1. Introduce yourself, who are you what do you do? My name is Tatiana Eaves and I am a Science Writer and Communicator. For me, this has translated into a lot of different roles. My day job is on the editorial team of Science Advances , one of the journals within the Science Magazine family, published by the American Association for the Advancement of Science. I also write scientific articles for a few other publications. Today, that primarily includes Ricochet Science, a science education website published with McGraw Hill. Additionally, I work for the United States Geological Survey’s program, the Refugia Research Coalition (RRC), in scientific outreach and design.  2. How did you arrive at this career (or point in your life/work)? Was it always something you knew you wanted to do? I always knew I wanted to be a scientist, I just never knew what type. Ecology particularly fascinated me, I loved learning about the connections that exist within the natural world. I knew that for the rest of my life I wanted to learn more about the organisms around me. But, when I lived the life of a field ecologist during an internship I had at the Smithsonian Environmental Research Center, I realized that my favorite part of the science was getting other people who were previously disinterested, interested in my work or my organisms (caterpillars in this case). Also, I loved too many organisms to narrow it down to one field of research, so I didn’t. I started working on the Refugia Research Coalition after I applied for what was more of a science communication internship with the Virtual Student Federal Service and got it (and was hired part-time after the internship ended). Simultaneously, I applied for a job working as the first and only science writer for an up-and-coming journal Modern Treatise. I’ve always had a creative background in art, photography and writing, so these were really easy roles for me to fit into. Everything else just snowballed from there.  3. What about your job makes you jump out of bed in the morning, especially on those cold, dark mornings? I really love that I have the opportunity to experience so many things in one day. I read scientific research for a living. My goal when I was a young, pre-scientist was to learn something new every day and I have since accomplished that. Now, I get to stay up to date on the current hot research topics in fields like Ecology, Marine Biology, Biochemistry, Physics, Medicine, Robotics, etc. Then, when I come home I am able to work on my projects within the Refugia Research Coalition and write articles on important scientific matters in a way that makes sense to the average person. I’m living my dreams in and out of the office.  4. What is your personal cure for stress or how do you raise your spirits in times of doubt? Can you share a Story? I am a nature person. I absolutely love sitting outside and feeling surrounded by trees and reminding myself that nature stops for no one. The flowers and the trees don’t care if I meet this deadline or talk with this person. Everything moves slowly, at its own pace, and is so much bigger than our little human microcosm that we persist within. That relaxes me. I like to hike, wade in rivers, close my eyes, and exhale the stress of the city away. Ridding myself of all the small problems that we always believe are so large and encompassing.  5. Who is your role model? If no one, any thoughts on this? I have many role models. I feel as if it is important to surround yourself with inspiring people, people that make you want to better yourself and that you not only look up to but that also support you and push you to be better. Especially for women in the scientific community. I am lucky enough to have met and have been supported by wonderful women. The first person that comes to mind is Toni Lyn Morelli, my supervisor at the Refugia Research Coalition. She is a force to be reckoned with. She is extremely intelligent, passionate, caring, and full of innovative ideas. Toni Lyn is such an influential ecologist and a wonderful friend to me. She has presented me with so many opportunities that have really aided me in figuring out where I wanted my path in science to lead.  6. What advice would you give to yourself if you could go back in time? I would have told myself to be careful who I choose to befriend in college. I was always a science girl but I wanted the fun college friends. They were only a distraction and always discouraged me from doing my work and pursuing my academic passions. They wanted me to go out all the time instead. This might sound terribly cliché for those of you in college now, but it really had an impact on how well I performed in school and how much I got out of it. I felt as if studying really hard was uncool, that I had to be faster or more discrete with my studies and hangout all the time to be accepted. I still performed well because I loved the subjects, but on the subjects I found most challenging, I didn’t put forth enough effort to learn them properly. Again, make friends that support your passions and want to see you succeed in life. I didn’t learn this until a bit after college how important a good community is for your career in science/mental health.  7. Top 3 tips for girls starting out in STEM? Don’t let anyone tell you what you are or are not capable of in this life. ANYONE can be a scientist if they put forth the effort and love the subject area enough. You will experience prejudices and sexism, it will happen. How you deal with it is the most important. Challenge people with preconceived misconceptions and instead of attacking the attacker, ask them why they feel a certain way or have made a certain comment. It will make them explain their sexism and not many people can survive that. Network Network Network. I’m not going to say a career in science is all about who you know, but it doesn’t hurt! Go to all events (even if you’re introverted, a lot of scientists are). Just having someone who’s seen your face before is important. Go to conferences, meetings, and presentations; make yourself seen in your scientific field. If you want advice on how to get to conferences, because some are expensive going the traditional route, please don’t hesitate to contact me I would love to help.  8. How do you measure your success? If I help someone to learn or care about something in the life sciences or in environmental policy that they either didn’t know anything about previously or had little care in, I feel accomplished. If my writing makes a difference to someone or I help someone in their career further themselves I am happy. I have simple wants I think. 9. Where can we find out more about your work? I post links to all of my publications on my website EcologistSays.com and you can learn about the journal I work on the editorial staff for at advances.sciencemag.com. The Refugia Research Coalition is ClimateRefugia.com. 10. Are you social? Will you share your Twitter handle, or LinkedIn profile, or Facebook so that young women can connect with you?   My website can be found here: EcologistSays.com . I am also on twitter @EcologistSays and instagram @A.virosa
Name: Dr Tozama Qwebani-Ogunleye Role/Occupation: Project Director, Vaal University of Technology, Dihlare Remedy Pty Ltd. Country: South Africa Dr Tozama Qwebani-Ogunleye is the Project Director, Vaal University of Technology, Dihlare Remedy Pty Ltd. At Dihlare Remedy, they are a bridging knowledge and innovation gap that is related to the product development and commercialisation of Traditional Medicine. The main aim is to  make African Traditional Medicine easily accessible and recognised alongside mainstream healthcare. Qwebani-Ogunleye is one of the pioneers in South Africa who are involved in the development of quality control protocols for traditional medicines and the development of herbal formulations based on indigenous knowledge gained while working alongside the community. Qwebani-Ogunleye says that being part of something bigger than herself motivates her, “Traditional Medicine  is only beginning to be acceptable as an alternative health system in South Africa...Research, innovation and commercialization will increase the potential of African Traditional Medicine management and treatment of priority communicable and non-communicable diseases.” Qwebani-Ogunleye's journey started with her love for mathematics, “my adolescent afternoons were spent preparing for the Maths 24 School Challenge … My passion for maths, along with my family’s support, culminated in me representing my school at a national level at the Maths 24 School Challenge.” Her passion for science started after she read about penicillin and how it was discovered by chance, “I started to imagine myself in the lab and wearing safety glasses and in search of a cure for something,” she explains. She would later get an opportunity to represent South Africa at a youth science event in Vienna, Austria; where she would meet young scientists from all around the world and rub shoulders with Austrian and South African dignitaries. This she believes set her on her path to being a scientist. Her arrival at the University of Cape Town (UCT) was a bitter sweet experience. Sweet because she was able to see and learn new things; and bitter because of the realisation of the lack of science laboratory facilities she was exposed to at high school. Most of her colleagues were well acquainted with the tools in the laboratories, tools which until then she had only seen as a picture in a textbook,  “I had never seen a microscope before, let alone touched one or used one. I spent the whole of the first year trying to catch up with the rest of my classmates…” She completed both her undergraduate and Masters degrees at UCT, followed by a PhD at the University of the Witwatersrand through a studentship with CSIR. She then worked at CSIR for 6 years, TUT for 2 years and is currently based at VUT, during which she volunteered in many projects that involved the youth, “the youth is the hope of our nation and I would like to continue to add my positive contribution in youth empowerment,” she elaborates. Qwebani-Ogunleye has thus far enjoyed her experience as a woman in the STEM space, despite many viewing her position as a problematic juxtaposition, “I am an African woman in an African country where modern ideas fight with the traditional for space in an ever-changing society… I choose to see it as an opportunity. I have looked for opportunities within my challenges.” She feels that one of the most significant parts of her career is gaining the vast knowledge that the traditional health practitioners have with regards to indigenous plants. “It is remarkable and laudable. They might not know the scientific name/ English name of the herbs but when you speak in our vernacular with them you start to appreciate the wisdom that has been passed from generation to the next in our communities,” she elaborates. Qwebani-Ogunleye feels that perhaps gender discrimination is not out of intent but rather out of ignorance, “the challenge is that gender equality is seen as a nice to have than a human right. To drink fresh water, to breath in clean air, to go to school or to apply for a job without prejudice are all fundamental rights.” Her advice to young girls is to do pure mathematics at high school as she finds that there are a number of girls “interested in Science after matric only to find out that they enrolled for maths literacy while at high school. You do have great potential and can be what you aspire to be if you are willing to put the effort and ask for help when necessary it is possible.” She believes that Africa is a land of opportunity and that is progressing in STEM where research integrity, research morality and ethics are observed and practiced. She is grateful for the Biodiversity Act of 2004 and the type of informed consent allowed in country in terms of research, “it shows that we are ready to protect what is ours while also being globally relevant.”  The main challenge according to Qwebani-Ogunleye is that implementation occurs at a slow pace as if change is evitable; and that we still require innovative ways to bridge the gender gap in STEM. Read more about our Geeky Girl, Tozama Qwebani-Ogunleye, who combines the old with the new, the traditional with the modern on a daily basis in an informative interview below.  1. Describe what your work entails. In the last decade, the higher education institutions have embarked on seeking ways to be relevant to communities and have a social positive impact. At Dihlare Remedy, we are a bridging knowledge and innovation that is related to product development and commercialisation of Traditional Medicine. The objective is to  have African Traditional Medicine easily accessible and recognised alongside mainstream healthcare.  2. Describe your STEM journey. I have always loved maths at school. My adolescent afternoons were spent preparing for the Maths 24 School Challenge . My parents bought the Maths 24 kit and each Sunday my parents, brother, sister and I would play. My passion for maths, along with my family’s support, culminated in me representing my school at a national level at the Maths 24 School Challenge. Mr Mthithala, my Maths teacher at Bizana village primary school was excellent in maths and added to my interest in it. My passion for science began after reading about penicillin and how it was discovered by chance. I started to imagine myself in the lab and wearing safety glasses and in search of a cure for something. Soon after, I won an opportunity at the age of 14 to represent South Africa at a youth science event in Vienna, Austria. I met young scientists from all over the world and rubbed shoulders with South African and Austrian dignitaries. This set me on my life’s path. Arriving at the University of Cape Town (UCT) as a first year student brought with it pleasure and pain. Pleasure because I was at university seeing and learning new things, and pain because the reality of lack of access to a  science laboratory while in high school. While most of my classmates were acquainted with all the tools and materials in the different laboratories, many of these had up until then been nothing more than a word or a picture in a textbook to me. I had never seen a microscope before, let alone touched one or used one. I spent the whole of the first year trying to catch up with the rest of my classmates, staying at university until after five every day when they locked up. After my undergrad I proceeded to Masters at the UCT and then PhD at the university of the Witwatersrand through a studentship with CSIR. I worked for CSIR for 6 years, TUT for 2 years and now based at VUT. I have volunteered in a number of projects that works with the youth while as a student and now as a professional. The youth is the hope of our nation and I would like to continue to add my positive contribution in youth empowerment.  3. What excites you about your job? What motivates you to get out of bed every morning? To be among the pioneers in South Africa that are looking at developing quality control protocols for traditional medicines and developing herbal formulations based on indigenous knowledge while working with the community excites me.  Traditional Medicine  is only beginning to be acceptable as an alternative health system in South Africa and is a niche identified through the National Research Development Strategy (NRDS), the Department of Science and Technology Innovation Plan (TYIP) and the Bioeconomy Strategy. Research, innovation and commercialization will increase the potential of African Traditional Medicine management and treatment of priority communicable and non-communicable diseases. To be part of something bigger than myself motivates me.  4. How would you describe your experience as a woman in the STEM space? My experience has been great, I am enjoying learning, unlearning and teaching while on this journey. I am an African woman in an African country where modern ideas fight with the traditional for space in an ever-changing society. Many see this juxtaposition as problematic; I choose to see it as an opportunity. I have looked for opportunities within my challenges. The stereotypes, social norms and pull her down syndrome are a reality when it comes to gender equality. Sometimes I have observed that these are not out of intent but rather ignorance. The challenge is that gender equality is seen as a nice to have than a human right. To drink fresh water, to breath in clean air, to go to school or to apply for a job without prejudice are all fundamental rights. I had an opportunity to talk more about this and suggest solutions as a guest writer for We Can Leadership Institute and in my blogs  below are the links. http://www.we-can-leadershipinstitute.com/2014/10/ http://www.drtqo.com/Blog2.html   5. What advice would you give to young women aspiring to enter the STEM field? Do not enrol for maths literacy at high school, do pure maths. I find a number of young girls interested in Science after matric only to find out that they enrolled for maths literacy while at high school. You do have great potential and can be what you aspire to be if you are willing to put the effort and ask for help when necessary it is possible.  6. As a STEM woman in Africa, how do you foresee the growth and progress of STEM on the continent? Is Africa a “land of opportunity”? Africa is the land of opportunity and growing in STEM. The research integrity, research morality and ethics are observed and practiced. I am so happy of the Biodiversity act of 2004 and the type of informed consent allowed in South Africa as far as research is concerned, it shows that we are ready to protect what is ours while also being globally relevant.  Our challenge is that we implement at a slow pace as if change is evitable. We however still need more innovative ways that will close the gender gap in STEM.  7. Have there been any milestone moments or eureka moments in your career? The vast knowledge that our traditional health practitioners have as far as our indigenous plants are concerned. It is remarkable and laudable. They might not know the scientific name/ English name of the herbs but when you speak in our vernacular with them you start to appreciate the wisdom that has been passed from generation to the next in our communities.  8. How do you maintain a work-life balance? By having a relationship with God, connected to myself, going to the gym and having a strong support structure.  9. Who is your role model? Who inspires you?   I do not have just one role model but a number of people that inspire me in different spheres. People who are committed to growth, progress, life-long students and pioneers of African literature. The likes of my parents: Prof PLO Lumumba, Prof Kgethi Phakeng, Eckart Tolle, Jada Pinkett Smith, Chimmanda Adichie Ngozi, Prof Chinau Achebe etc. My family and extended family members have been very supportive in this journey, they have been my cheerleaders.  10. Where can more information or insight into your work be found? Website: http://www.drtqo.com Youtube: https://www.youtube.com/watch?v=MmYWY-F38Tg   Twitter Handle: @olathozie Tozama Qwebani-Ogunleye interviewed by Dhruti Dheda Dhruti Dheda is a Chemical Engineer with a strong interest in media and communication. She is the editor of the Engineers without Borders South Africa Newsletter and the Community Manager – South Africa and Regional Outreach for Geeky Girl Reality. If you wish to collaborate or network, contact her at dhruti@geekyreality.com or find her on twitter  @dhrutidd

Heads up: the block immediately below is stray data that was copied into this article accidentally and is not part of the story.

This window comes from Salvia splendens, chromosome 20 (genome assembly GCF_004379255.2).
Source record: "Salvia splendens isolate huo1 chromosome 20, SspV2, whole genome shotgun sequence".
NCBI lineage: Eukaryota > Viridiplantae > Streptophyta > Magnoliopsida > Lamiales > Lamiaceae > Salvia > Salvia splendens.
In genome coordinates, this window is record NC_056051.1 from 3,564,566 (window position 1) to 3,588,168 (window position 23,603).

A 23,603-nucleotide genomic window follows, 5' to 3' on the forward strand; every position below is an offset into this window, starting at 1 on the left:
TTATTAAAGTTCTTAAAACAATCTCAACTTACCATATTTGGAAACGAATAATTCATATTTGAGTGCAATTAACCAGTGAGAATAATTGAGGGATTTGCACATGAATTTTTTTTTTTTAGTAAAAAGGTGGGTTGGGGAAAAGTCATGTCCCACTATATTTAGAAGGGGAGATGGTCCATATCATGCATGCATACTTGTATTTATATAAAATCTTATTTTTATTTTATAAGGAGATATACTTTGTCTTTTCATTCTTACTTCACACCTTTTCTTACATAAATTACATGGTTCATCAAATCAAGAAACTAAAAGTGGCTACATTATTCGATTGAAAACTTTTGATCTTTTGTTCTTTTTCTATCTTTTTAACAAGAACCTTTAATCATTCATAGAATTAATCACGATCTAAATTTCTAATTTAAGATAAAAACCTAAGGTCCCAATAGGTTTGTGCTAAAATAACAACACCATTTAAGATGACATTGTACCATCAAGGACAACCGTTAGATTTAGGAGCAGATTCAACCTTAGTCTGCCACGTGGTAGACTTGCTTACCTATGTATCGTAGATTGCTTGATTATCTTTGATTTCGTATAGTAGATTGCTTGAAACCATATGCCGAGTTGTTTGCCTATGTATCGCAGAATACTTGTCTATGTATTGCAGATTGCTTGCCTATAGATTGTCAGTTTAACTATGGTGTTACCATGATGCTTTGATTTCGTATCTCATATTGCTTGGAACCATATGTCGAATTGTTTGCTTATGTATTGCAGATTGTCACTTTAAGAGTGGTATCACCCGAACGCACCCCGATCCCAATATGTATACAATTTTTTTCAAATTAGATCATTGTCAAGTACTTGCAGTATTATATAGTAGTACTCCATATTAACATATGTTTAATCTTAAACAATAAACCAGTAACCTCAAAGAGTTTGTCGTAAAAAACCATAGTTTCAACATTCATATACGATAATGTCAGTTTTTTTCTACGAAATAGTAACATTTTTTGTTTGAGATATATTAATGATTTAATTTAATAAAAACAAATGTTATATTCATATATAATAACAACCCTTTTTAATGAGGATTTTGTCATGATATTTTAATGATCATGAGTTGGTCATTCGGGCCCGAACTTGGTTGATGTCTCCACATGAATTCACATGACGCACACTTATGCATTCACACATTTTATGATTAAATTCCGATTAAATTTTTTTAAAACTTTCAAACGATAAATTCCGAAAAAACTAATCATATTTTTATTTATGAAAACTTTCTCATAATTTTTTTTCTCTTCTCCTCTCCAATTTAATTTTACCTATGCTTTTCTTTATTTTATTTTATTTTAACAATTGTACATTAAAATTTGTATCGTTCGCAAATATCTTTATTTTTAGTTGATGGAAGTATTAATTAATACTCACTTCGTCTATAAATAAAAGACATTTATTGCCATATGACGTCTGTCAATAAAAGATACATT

1. Introduce yourself, who are you what do you do?  I’m Emma, I currently work at the Biotechnology and Biological Sciences Research Council (BBSRC) where I help fund new innovations in biology, support scientists to find partners in industry and commercialise their research. Some exciting projects we have funded include Super Broccoli, which could help reduce the risk of cancer and heart disease and the Gribble, which is a small crustacean which can turn waste wood into renewable biofuel and reduce our dependence on fossil fuels.  2. How did you arrive at this career (or point in your life/work)? Was it always something you knew you wanted to do?   I didn’t always know I wanted to be a scientist. I trained as a tailor after leaving school at 16, but unfortunately couldn’t find a job, so I returned to school to take my A-levels in the hope s of eventually becoming a manager in a shop. I initially studied biology, where something just clicked and I fell in love with genetics. I went on to study genetics at university and then worked in a range of STEM roles; everything from clinical trials to develop new treatments for the flu, to helping develop algorithms which look at a patient’s cancer genome to identify the most effective treatments. One of my favourite roles was at a start-up non-profit DNA repository, which acts as a central place for scientists to share genetic materials with other researchers around the world. My role involved managing the logistics of shipping biological materials in Europe, assisting in problem-solving researcher’s experiments, and traveling to visit scientists and collect samples around the world. It was wonderful to be part of a small organisation where I could learn lots of new skills and felt I was making an impact. In contrast to this, I have also worked in large organisations, where I was one of a group of scientists responsible for processing samples and carrying out biological tests. The work is very structured and scheduled, working from a standard protocol in cutting edge labs to process a large volume of samples, so there is a wide range of roles in STEM to suit different people. I have been lucky enough to work in Australia, America and around the UK, as STEM gives you skills which are in high-demand globally.  3. What about your job makes you jump out of bed in the morning, especially on those cold, dark mornings?   Personally, my motivation and fulfilment comes from helping others. I feel great satisfaction from being able to help someone with a problem; I enjoy speaking to other scientists, recommending available funding and support, learning about their research and promoting their scientific discoveries. I also feel job satisfaction when I’m able to make improvements in a process and have a lasting impact, as it is important to me to feel I’m making a difference and that my work matters.  4. What do you do outside of work? Hobbies or interests?   I have a variety of hobbies and activities I do outside of work, as maintaining a good work-life balance is important. I enjoy pottery and still do some tailoring. I’m a collector of random skills and hobbies at the moment, most recently having learned how to solve a Rubik’s cube. I love volunteering for science festivals and running science workshops for kids. I also enjoy speaking on panels representing women in STEM, and promoting scientific careers to young women through visits to local schools and mentoring students.  5. Who is your role model? If no one, any thoughts on this? I didn’t have any STEM role models or mentors growing up, as none of my family went to university and I didn’t know any scientists, so determining a career path was more difficult. I tried out a lot of different STEM roles to find a good fit. I really wish I had a mentor who could have helped me explore career options and the opportunities available, as this could have made this process easier. I think that’s why I’m always happy to mentor young people who want guidance about careers in STEM, because it’s so valuable to have access to guidance and support from someone who has relevant experience and works in the career you are interested in.  6. What advice would you give to yourself if you could go back in time?   I wasn’t very academic at school, so I never imagined becoming a scientist. I honestly believed that you needed to be a genius to study at university, because I never knew anyone with a degree. I wish I could go back and tell my younger self that you just need to find a topic you are interested in and work hard at it and you will find success. Grades are important but they are not everything, especially when you start working, as skills and work experience are just as valuable. I also wish I had learned more outside of school or from other sources like online or books, because at school my enjoyment of a subject was heavily influenced by the teacher and their teaching style, and at the time I didn’t realise there was other ways to learn. I now read lots of non-fiction books about a wide range of topics in science, I just wish I had discovered them sooner!  7. Top tips for girls starting out in STEM?   I would recommend anyone starting out in STEM to just ignore the haters and negative people and just do what you love. Don’t be scared to change courses or jobs if it’s not a good fit, it’s not a failure as you always learn something from every role you try. People don’t tell you that you will get dozens of rejections before you receive an acceptance, and it can really knock your confidence, so stay positive. Don’t be put off applying for jobs if you’re not 100% qualified, and don’t be scared to ask for a promotion and recognition for your achievements.  8. How do you measure your success?   I think success means different things to different people. Success for me is when I’m able to use my problem-solving skills to overcome a challenge, stretch my abilities, learn something new and push myself to achieve something. Hopefully, my work will help other people or make a lasting difference.   9. Where can we find out more about what you do?   You can find out more about BBSRC and UK Research and Innovation here: https://www.ukri.org/ I’m very active on Twitter and discuss a wide range of topics in different fields of science, I also post about forgotten women in STEM. I’m very happy to answer questions or provide support to anyone considering a career in STEM, so feel free to contact or follow me on Twitter @GeneticCuckoo .